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Environmental Services

working for clean rivers

Phone: 503-823-7740

Fax: 503-823-6995

1120 SW 5th Avenue, Room 1000, Portland, OR 97204

Columbia Slough Projects

Columbia Slough Projects

Environmental Services completed construction of the largest of the Columbia Slough projects, the Columbia Slough Big Pipe, in October 2000. The pipeline collects the sewage and stormwater that once overflowed into the slough when it rains.

The Columbia Slough Big Pipe is a 3.5-mile long conduit that extends from Northeast 13th Avenue to the Columbia Boulevard Wastewater Treatment Plant. The reinforced concrete pipeline prevents about 300 million gallons of combined sewage from overflowing into the Columbia Slough each year.

Construction took three years. Environmental Services built the conduit in three segments.

Segment 1

Segment 1 construction started at the Columbia Boulevard Wastewater Treatment Plant and moved east to Chautauqua Boulevard. Environmental Services installed this 12-foot diameter segment using open cut trench construction.

Segment 2

The city used a tunnel boring machine to install this section of 12-foot diameter pipe from Chautauqua to Interstate Five

Segment 3

Environmental Services used open trench construction to install this six-foot diameter segment from I-5 to Northeast 13th Avenue.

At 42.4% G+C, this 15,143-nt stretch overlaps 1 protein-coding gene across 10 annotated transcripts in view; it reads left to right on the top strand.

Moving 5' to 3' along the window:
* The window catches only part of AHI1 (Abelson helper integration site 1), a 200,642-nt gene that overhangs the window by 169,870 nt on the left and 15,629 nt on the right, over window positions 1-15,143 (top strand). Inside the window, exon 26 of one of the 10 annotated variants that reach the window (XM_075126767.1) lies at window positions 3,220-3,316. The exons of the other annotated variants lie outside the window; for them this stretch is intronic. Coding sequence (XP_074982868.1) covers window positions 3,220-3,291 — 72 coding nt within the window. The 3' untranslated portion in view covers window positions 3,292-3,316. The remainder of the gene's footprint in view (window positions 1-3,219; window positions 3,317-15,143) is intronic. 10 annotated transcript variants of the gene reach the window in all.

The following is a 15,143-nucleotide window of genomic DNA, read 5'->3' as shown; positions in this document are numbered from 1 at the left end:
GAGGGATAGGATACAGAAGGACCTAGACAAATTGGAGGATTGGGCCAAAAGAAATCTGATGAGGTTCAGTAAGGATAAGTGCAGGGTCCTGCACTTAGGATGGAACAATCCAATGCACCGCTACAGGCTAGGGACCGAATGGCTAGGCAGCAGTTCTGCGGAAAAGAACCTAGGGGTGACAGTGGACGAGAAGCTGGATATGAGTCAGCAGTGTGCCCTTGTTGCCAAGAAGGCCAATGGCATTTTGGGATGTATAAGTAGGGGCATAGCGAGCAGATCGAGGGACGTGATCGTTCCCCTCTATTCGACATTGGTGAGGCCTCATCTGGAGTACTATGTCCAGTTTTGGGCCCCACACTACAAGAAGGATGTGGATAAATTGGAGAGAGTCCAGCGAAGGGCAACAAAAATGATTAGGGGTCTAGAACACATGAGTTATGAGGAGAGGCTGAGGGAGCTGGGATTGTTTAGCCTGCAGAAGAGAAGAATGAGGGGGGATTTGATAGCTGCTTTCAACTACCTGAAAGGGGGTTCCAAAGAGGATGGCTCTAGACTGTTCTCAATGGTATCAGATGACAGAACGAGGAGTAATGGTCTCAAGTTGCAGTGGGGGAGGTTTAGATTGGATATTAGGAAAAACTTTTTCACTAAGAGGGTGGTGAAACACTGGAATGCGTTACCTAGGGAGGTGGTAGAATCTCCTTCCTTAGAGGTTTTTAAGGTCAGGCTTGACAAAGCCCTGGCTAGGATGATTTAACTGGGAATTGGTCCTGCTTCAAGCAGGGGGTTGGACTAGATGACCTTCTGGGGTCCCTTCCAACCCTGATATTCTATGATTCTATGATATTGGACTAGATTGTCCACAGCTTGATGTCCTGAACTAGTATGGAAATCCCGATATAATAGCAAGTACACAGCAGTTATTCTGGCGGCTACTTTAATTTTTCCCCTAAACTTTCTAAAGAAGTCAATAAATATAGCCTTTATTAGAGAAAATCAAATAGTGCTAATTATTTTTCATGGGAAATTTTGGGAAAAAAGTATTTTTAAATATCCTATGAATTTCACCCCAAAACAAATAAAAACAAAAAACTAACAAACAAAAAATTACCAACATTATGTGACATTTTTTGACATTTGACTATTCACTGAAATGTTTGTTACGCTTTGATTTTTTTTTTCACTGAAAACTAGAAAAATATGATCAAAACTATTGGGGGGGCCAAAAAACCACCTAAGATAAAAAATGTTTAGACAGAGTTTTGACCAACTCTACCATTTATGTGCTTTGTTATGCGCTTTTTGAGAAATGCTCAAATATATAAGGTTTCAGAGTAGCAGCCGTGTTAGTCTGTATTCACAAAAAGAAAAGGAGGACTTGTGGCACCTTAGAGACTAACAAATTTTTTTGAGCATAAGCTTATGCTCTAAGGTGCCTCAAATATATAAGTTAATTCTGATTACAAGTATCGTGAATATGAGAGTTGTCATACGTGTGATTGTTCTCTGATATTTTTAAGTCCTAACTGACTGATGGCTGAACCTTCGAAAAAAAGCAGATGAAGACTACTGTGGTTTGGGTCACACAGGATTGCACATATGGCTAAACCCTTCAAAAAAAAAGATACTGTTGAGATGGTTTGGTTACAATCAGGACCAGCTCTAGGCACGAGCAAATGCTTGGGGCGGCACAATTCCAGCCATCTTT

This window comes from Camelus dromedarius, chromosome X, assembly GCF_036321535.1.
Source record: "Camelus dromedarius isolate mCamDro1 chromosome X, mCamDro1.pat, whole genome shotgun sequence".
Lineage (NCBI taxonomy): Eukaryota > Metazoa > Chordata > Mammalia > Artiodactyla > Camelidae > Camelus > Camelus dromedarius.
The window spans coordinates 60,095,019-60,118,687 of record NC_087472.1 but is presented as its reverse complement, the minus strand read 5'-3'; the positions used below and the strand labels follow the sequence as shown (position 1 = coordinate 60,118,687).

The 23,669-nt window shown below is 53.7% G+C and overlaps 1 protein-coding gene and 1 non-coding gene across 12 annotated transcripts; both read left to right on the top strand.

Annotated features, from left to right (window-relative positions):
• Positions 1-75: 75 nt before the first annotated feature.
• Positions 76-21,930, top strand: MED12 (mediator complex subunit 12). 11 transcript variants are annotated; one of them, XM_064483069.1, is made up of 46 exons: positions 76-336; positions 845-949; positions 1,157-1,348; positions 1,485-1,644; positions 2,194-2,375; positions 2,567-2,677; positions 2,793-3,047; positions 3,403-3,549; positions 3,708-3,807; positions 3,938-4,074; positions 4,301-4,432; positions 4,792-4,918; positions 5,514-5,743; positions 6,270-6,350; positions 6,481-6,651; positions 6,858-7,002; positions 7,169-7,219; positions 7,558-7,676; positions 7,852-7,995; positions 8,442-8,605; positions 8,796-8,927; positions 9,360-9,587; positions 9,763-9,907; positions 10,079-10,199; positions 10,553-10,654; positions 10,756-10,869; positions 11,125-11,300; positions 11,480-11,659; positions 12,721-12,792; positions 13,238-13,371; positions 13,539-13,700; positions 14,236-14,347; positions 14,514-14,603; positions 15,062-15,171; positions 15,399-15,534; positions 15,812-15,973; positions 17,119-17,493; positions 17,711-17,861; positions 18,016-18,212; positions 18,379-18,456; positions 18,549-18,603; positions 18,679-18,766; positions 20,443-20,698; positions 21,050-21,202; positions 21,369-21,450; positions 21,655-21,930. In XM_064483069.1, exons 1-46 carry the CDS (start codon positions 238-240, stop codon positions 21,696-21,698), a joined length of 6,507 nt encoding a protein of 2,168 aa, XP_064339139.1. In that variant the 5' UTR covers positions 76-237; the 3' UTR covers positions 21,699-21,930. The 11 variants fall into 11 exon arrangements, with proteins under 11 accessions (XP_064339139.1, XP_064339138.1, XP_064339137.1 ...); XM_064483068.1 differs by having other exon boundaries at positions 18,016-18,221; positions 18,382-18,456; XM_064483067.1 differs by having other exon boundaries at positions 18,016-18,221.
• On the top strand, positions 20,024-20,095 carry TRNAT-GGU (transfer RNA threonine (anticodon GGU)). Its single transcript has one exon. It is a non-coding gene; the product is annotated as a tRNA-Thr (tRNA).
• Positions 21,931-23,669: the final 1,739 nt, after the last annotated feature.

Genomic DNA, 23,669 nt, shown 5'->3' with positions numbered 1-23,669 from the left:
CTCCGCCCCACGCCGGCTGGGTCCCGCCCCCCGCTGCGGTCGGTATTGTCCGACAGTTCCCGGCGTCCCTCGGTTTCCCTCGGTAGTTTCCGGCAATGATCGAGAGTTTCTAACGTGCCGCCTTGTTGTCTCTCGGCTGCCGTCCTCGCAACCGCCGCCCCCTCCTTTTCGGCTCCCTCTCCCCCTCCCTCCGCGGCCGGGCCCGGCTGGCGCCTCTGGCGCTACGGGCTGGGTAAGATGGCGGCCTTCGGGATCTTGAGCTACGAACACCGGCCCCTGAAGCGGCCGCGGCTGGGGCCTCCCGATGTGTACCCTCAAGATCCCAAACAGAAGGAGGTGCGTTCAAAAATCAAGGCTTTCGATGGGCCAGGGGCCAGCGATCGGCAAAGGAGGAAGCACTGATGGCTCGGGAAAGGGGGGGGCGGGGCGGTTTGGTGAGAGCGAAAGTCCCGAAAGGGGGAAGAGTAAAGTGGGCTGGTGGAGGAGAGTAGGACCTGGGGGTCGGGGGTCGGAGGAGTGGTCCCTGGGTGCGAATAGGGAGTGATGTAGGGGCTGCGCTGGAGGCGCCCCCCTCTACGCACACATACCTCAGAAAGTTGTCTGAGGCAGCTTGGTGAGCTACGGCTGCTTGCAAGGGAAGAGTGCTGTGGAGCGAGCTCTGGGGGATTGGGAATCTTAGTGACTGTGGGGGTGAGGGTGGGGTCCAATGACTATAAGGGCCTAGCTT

Columbia Boulevard Treatment Plant Additions

The Columbia Slough CSO projects included several significant additions to the Columbia Boulevard plant to accommodate the new flows collected by the Big Pipe. 

  • Environmental Services constructed an influent pump station to pump up to 105 million gallons per day of combined sewage from the Big Pipe for treatment.
  • Environmental Services constructed new primary clarifiers and refurbished older primary tanks to provide significant wet weather treatment capacity at the plant for the peak flows from the Columbia Slough CSO system.
  • The projects included construction of a second outfall pipe, 84 to 96-inches in diameter, to transport the treated wastewater effluent to the Columbia River.
  •  

    A new Dechlorination Facility was constructed to reduce chlorine in disinfected wet weather effluent to less than one part per million before the flow is discharged to the Columbia River.

The Columbia Slough projects reduced CSOs to the slough by 99%.